The exact date at which the letter was composed was obviously not significant to Bede, as elsewhere in his history he assiduously applies Anno Domini dates. The lack of temporal certainty exhibited for this chapter is unlikely due to bad record keeping, but more likely reflects the theological transcendence of the subject. This is the same way he introduces chapters 7 and 22 of book III, which deal with the conversion of a people, particularly at the instigation of a king.18 In referring to the Synod of Whitby he uses the equally ambiguous temporal term of His temporibus (in those days),19 which appears to be used by Bede as a literary device to remove the debate of Easter from the limitations of the everyday.
No letter from Nechtan to Ceolfrid is extant. We would not necessarily expect one if Nechtan's envoys delivered an oral request; nor do we know if Nechtan was asking advice of a variety of clergy from Ireland as well as England or if Ceolfrid was the only cleric petitioned. Nevertheless, as Veitch points out, Abbot Ceolfrid does not press home the advantage and push for Northumbrian primatial status over the Pictish churches as may have been likely if a Bishop such as Wilfrid had received the request.20 Recent research has speculated that Bede deliberately downplayed the role of Ceolfrid in developing Wearmouth-Jarrow as a prestigious ecclesiastical centre, possibly for political reasons such as the opposition of King Coenred of Northumbria to King Ecgfrith's foundations.21 Wearmouth-Jarrow appears to have had close associations with successive Northumbrian kings, from Wearmouth's initial grant of 70 hides by King Ecgfrith in 674 onwards.22 As a result, according to The anonymous History of Abbot Ceolfrid, upon Ceolfrid's retirement in 716 the joint foundation of Wearmouth-Jarrow had accumulated land of nearly 150 hides with the monasteries housing some 600 'soldiers of Christ'.23
Ceolfrid was also instrumental in developing an impressive library, as Bede, in Lives of the Abbots of Wearmouth and Jarrow, describes Ceolfrid doubling 'the number of books in the libraries of both monasteries', with particular mention of the acquisition of an Old Latin bible.24 The scriptoria of Wearmouth-Jarrow were producing impressive and beautiful manuscripts, including three pandects, one of which survives as the earliest Vulgate version, the Codex Amiatinus. Analysis of this volume displays an impressive scale of operation, with sections being produced by at least seven scribes in a highly developed uncial script on vellum from an estimated 1500 animals.25 The compilation of pandects was not a simple copying process as the Old Testament, in particular, was usually circulated either as individual books or as incomplete gatherings in a variety of translations.26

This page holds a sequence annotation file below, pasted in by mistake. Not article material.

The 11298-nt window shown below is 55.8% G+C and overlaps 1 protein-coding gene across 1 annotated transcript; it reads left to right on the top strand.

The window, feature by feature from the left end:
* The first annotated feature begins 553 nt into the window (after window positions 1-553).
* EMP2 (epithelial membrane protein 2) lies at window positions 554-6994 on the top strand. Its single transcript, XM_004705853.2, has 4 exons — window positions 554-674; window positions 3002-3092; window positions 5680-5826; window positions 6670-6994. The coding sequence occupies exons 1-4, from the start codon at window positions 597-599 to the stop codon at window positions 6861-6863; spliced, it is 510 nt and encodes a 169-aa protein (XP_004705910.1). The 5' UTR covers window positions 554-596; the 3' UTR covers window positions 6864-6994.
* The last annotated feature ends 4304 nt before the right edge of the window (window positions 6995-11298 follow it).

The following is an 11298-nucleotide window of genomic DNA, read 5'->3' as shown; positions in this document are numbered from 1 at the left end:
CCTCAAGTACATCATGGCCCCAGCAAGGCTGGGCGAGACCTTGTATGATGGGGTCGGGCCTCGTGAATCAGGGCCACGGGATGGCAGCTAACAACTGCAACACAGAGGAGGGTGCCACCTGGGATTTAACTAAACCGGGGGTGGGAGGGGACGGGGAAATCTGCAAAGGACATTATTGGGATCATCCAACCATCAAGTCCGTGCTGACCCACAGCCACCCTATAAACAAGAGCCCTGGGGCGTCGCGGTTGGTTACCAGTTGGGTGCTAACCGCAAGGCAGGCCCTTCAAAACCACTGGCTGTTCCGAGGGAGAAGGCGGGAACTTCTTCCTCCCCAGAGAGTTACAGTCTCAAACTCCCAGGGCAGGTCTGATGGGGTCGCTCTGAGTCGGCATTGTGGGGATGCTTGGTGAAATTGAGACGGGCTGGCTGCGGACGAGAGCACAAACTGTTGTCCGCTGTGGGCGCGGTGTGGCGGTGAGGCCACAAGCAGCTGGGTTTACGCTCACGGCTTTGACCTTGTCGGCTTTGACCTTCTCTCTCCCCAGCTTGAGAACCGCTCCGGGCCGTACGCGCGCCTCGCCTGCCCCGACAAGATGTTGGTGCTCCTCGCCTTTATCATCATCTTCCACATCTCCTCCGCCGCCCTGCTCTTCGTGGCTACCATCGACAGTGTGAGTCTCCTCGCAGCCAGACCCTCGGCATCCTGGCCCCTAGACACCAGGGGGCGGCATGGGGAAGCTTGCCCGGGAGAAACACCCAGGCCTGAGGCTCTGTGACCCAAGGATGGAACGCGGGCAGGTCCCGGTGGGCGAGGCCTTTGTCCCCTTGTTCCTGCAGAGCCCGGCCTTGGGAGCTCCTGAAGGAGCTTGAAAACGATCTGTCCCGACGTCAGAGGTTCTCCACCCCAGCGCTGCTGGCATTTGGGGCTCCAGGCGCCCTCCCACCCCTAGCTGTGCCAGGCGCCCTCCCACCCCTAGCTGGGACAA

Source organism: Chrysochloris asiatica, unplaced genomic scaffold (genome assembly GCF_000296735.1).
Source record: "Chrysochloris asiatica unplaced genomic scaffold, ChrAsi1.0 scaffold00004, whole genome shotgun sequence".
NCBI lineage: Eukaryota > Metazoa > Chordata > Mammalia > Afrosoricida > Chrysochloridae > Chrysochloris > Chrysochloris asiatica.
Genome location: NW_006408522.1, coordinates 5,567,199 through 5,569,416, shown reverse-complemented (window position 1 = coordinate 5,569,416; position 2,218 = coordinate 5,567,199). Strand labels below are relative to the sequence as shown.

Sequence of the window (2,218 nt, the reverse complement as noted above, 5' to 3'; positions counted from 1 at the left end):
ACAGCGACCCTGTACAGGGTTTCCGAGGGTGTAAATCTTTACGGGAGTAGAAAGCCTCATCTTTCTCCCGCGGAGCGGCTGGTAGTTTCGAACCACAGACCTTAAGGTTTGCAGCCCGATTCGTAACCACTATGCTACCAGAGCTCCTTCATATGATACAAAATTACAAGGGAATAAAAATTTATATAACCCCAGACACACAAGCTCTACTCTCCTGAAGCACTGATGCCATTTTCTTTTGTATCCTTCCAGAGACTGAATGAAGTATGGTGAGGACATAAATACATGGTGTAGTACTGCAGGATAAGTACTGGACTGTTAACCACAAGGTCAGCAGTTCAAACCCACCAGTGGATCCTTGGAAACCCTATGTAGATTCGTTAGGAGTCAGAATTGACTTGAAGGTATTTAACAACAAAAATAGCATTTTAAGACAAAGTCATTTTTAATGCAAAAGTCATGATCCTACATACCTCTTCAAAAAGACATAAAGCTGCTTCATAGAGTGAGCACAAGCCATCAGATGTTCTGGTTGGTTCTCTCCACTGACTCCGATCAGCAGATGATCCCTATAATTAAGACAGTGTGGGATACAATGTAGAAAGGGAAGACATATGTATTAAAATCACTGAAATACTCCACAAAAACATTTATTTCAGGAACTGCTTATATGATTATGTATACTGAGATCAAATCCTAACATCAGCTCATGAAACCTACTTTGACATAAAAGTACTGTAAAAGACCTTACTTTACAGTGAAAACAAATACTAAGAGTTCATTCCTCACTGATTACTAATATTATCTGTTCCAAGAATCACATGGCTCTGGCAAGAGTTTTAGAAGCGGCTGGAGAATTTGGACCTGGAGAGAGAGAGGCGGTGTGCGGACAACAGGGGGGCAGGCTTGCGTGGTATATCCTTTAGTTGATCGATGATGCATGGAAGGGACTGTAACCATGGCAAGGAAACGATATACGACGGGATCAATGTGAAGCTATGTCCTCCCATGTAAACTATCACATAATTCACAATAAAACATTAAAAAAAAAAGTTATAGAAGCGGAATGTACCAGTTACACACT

Wearmouth-Jarrow was (no doubt justly) famous as a centre of great learning and wealth backed by Northumbrian royal favour during Ceolfrid's tenure.27 This fame may have been the reason for the visit from the abbot of Iona, Adomnán, upon which Ceolfrid remarks in the letter to Nechtan.28 However, Ceolfrid also had strong connections with Bishop Wilfrid, by whom he had been ordained priest at Ripon in 669.29 It appears that soon after the Synod of Whitby, Ceolfrid moved from Gilling to Ripon where, while he may not have been present at the Synod of Whitby, he would have heard about the debate from witnesses or protagonists to the event.30 There is no direct evidence that Ceolfrid was particularly involved in teaching Easter computus, but the anonymous history describes him as 'a man of keen mind, energetic action, burning with zeal for justice ... and assiduous in keeping and teaching the rules of monastic life'.31 Computistical sources, of Irish provenance, were already available to Aldhelm, abbot of Malmesbury, around the same period as Wearmouth was founded and it is possible that Ceolfrid studied Dionysiac Easter tables under Wilfrid.32 As one of the longest serving abbots in a prestigious monastery close to Pictland, ordained by Wilfrid, who had triumphed over the Columban church by converting the Northumbrian king to Roman paschal dating,33 it may have been inevitable that Ceolfrid was chosen as the recipient of Nechtan's enquiry. Nechtan's desire for a stone church in the Roman manner, which was to be dedicated to St Peter, was also prefigured at Wearmouth. According to chapter 5 of Bede's Lives of the Abbots of Wearmouth and Jarrow, Benedict Biscop brought back stone-masons from France to build his church in the Roman style, which was then dedicated to St Peter.34